The Early Writings and ‘The Eolian Harp’



On 14 October 1797, Coleridge wrote to John Thelwall.


Eighteenth Century French Revolution Early Writing Slave Trade Religious Concern 
These keywords were added by machine and not by the authors. This process is experimental and the keywords may be updated as the learning algorithm improves.


Unable to display preview. Download preview PDF.

Unable to display preview. Download preview PDF.


  1. 3.
    George Whalley, ‘The Bristol Library Borrowings of Southey and Coleridge, 1793–8’, The Library, IV (1949) 124.Google Scholar
  2. 4.
    Quoted in W. Schrickx, ‘Coleridge and the Cambridge Platonists’, Review of English Literature, 7 (1966) 81, using the edition Faksimile — Neudruck der Ausgabe von London 1678 (Stuttgart, 1964).Google Scholar
  3. 6.
    See Lucyle Werkmeister, ‘The Early Coleridge: His “Rage for Metaphysics”’, Harvard Theological Review, 54 (1961) 122.CrossRefGoogle Scholar
  4. 10.
    Austin Farrer, The Glass of Vision, Bampton Lectures for 1948 (Westminster, 1948) p. 148.Google Scholar
  5. 15.
    Charles Lamb, ‘Christ’s Hospital, Five and Thirty Years Ago’, in Essays of Elia (1823; London, 1903) pp. 40–1.Google Scholar
  6. 18.
    Plotinus, Ennead, II, 3.8, Loeb Classical Library (London, 1966) p. 72.Google Scholar
  7. 22.
    See S. F. Gingerich, ‘From Necessity to Transcendentalism in Coleridge’, Publications of the Modern Language Association of America, n.s. XXVIII (1920) 10–11.Google Scholar
  8. 26.
    Stephen Prickett, Coleridge and Wordsworth: The Poetry of Growth (Cambridge, 1970) pp. 183–4.Google Scholar
  9. 28.
    Coleridge, Poetical Works, ed. E. H. Coleridge (Oxford, 1912) vol. II, pp. 516–17.Google Scholar
  10. 29.
    Kelvin Everest, Coleridge’s Secret Ministry: The Context of the Conversation Poems 1795–8 (Sussex, 1979) p. 19.Google Scholar
  11. 42.
    See H. A. Pistorius’s notes and additions to David Hartley, Observations on Man: His Fame, His Duty, and His Expectations, 3 vols (1791) III, 598- 629. Also see Hartley, ibid., II, 146–8.Google Scholar
  12. 44.
    ‘The whole administration of divine providence in this world is evidently a process; and those things which are most perfect in their kind are the slowest in coming to maturity’ — John Prior Estlin, Evidences of Revealed Religion, and Particularly Christianity, Stated, with Reference to a Pamphlet Called the Age of Reason (Bristol, 1796) p. 15.Google Scholar
  13. 63.
    See Jerome Christensen, Coleridge ’s Blessed Machine of Language (Ithaca, N.Y., 1981) Ch. 2: ‘Hartley’s Influence on Coleridge’, pp. 58–95. Christensen notes that Coleridge’s response to Hartley is complicated by his reading Observations on Man in two editions by Priestley and Pistorius (p. 29). He further remarks on Hartley’s writing on the divine inspiration of Scripture (pp. 46–7), and its effect on Coleridge, whose mature statement on the subject was not made until the end of his life in Confessions of an Inquiring Spirit (1840).Google Scholar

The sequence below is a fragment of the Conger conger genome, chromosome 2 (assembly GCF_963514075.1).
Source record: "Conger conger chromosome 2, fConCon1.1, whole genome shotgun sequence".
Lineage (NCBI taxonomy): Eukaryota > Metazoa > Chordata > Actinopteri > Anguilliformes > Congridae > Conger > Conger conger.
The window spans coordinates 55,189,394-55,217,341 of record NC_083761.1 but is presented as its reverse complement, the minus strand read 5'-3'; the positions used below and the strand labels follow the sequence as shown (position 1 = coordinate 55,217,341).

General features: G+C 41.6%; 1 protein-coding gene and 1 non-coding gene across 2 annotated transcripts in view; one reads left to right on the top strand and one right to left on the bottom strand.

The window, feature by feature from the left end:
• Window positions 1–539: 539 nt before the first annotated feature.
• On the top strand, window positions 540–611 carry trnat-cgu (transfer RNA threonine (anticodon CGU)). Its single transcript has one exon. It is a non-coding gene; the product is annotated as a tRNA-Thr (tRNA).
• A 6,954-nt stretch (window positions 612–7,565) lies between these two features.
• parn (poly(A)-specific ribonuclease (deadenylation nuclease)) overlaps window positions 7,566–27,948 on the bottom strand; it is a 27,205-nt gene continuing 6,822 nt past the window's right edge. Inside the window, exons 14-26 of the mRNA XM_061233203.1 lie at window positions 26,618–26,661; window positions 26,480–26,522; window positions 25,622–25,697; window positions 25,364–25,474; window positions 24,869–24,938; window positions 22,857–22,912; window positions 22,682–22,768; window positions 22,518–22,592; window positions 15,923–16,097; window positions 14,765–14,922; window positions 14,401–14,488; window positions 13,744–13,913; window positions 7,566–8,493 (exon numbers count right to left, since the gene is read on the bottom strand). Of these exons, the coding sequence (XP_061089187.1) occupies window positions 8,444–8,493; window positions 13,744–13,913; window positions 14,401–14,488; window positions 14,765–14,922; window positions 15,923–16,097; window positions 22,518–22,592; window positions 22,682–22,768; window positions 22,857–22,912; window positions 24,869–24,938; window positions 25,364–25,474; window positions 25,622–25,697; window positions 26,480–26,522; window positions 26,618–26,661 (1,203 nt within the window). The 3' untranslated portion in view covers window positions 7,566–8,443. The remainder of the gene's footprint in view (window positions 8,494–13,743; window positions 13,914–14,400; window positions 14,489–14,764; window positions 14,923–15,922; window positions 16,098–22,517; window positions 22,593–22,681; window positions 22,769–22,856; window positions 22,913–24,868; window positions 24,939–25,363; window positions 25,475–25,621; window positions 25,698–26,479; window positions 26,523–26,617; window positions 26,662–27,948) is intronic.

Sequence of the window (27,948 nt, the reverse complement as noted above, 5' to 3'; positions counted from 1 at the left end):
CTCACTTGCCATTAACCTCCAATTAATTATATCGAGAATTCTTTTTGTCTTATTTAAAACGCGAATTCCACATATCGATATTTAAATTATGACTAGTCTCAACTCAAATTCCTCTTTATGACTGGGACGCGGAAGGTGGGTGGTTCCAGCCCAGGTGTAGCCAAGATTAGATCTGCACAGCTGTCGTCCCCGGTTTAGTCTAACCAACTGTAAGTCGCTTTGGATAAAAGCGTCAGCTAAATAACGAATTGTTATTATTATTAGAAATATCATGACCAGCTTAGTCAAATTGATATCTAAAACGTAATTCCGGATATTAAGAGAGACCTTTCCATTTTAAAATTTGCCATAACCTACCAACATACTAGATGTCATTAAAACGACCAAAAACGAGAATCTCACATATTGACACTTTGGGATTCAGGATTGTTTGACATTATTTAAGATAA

14. 68.
    See also J. B. Beer, Coleridge the Visionary (London, 1959) pp. 80–3.Google Scholar
  15. 72.
    See also W. K. Wimsatt, ‘The Structure of Romantic Nature Imagery’, The Verbal Icon (1954), repr. in M. H. Abrams (ed.), English Romantic Poets: Modern Essays in Criticism (New York, 1960) p. 28.Google Scholar
  16. 81.
    Humphrey House, Coleridge, the Clark Lectures, 1951–2 (London, 1953) pp. 75–6.Google Scholar
  17. 84.
    Duane B. Schneider, ‘Coleridge’s Light-Sound Theory’, Notes and Queries, CCVIII (1963) 182–3; J. B. Beer, ‘Coleridge and Boehme’s Aurora’, ibid., 183–7.Google Scholar
  18. 85.
    See John Beer, Coleridge’s Poetic Intelligence (London, 1977) pp. 24–32.Google Scholar
  19. 87.
    See Richard Haven, ‘Coleridge and Jacob Boehme: a Further Comment’, Notes and Queries, CCXI (1966) 176–8;Google Scholar
  20. Henri Nidecker, ‘Notes Marginales de S. T. Coleridge, IV. En marge de Steffens’, Revue de Littérature, XII (1932) 856–71.Google Scholar
  21. 94.
    Transcribed by Alice D. Snyder, ‘Coleridge on Böhme’, Publications of the Modern Language Association of America, 45 (1930) 618.Google Scholar
  22. 95.
    CL, IV, p. 592. See also Thomas McFarland, Coleridge and the Pantheist Tradition (Oxford, 1969) Excursus XIX: ‘Coleridge and Boehme’, pp. 325–32.Google Scholar
  23. 103.
    Ibid., vol. 1, p. 170. See also W. M. Ploplis, ‘The Great Name of God: A Study of the Element of the Kabbala in Samuel Taylor Coleridge’s Theogony and its Influence on the Theodicy and Cosmogony of his Major Poetry’ (Loyola University of Chicago unpublished PhD dissertation, 1981): Ch. 4: ‘Coleridge’s Appreciation of the Kabbalist Tradition’, pp. 266–73.Google Scholar
  24. 105.
    See Frances A. Yates, The Art of Memory (Harmondsworth, 1969) p. 224.Google Scholar
  25. 106.
    For further discussion of Coleridge’s use of Asiatic ‘mysteries’, in a lecture probably dating from 1818, see William K. Pfeiler, ‘Coleridge and Schelling’s Treatise on the Samothracian Deities’, Modern Language Notes, 52 (1937) 162–5.CrossRefGoogle Scholar

Copyright information

© David Jasper 1985

Authors and Affiliations

  1. 1.Hatfield CollegeDurhamUK

Personalised recommendations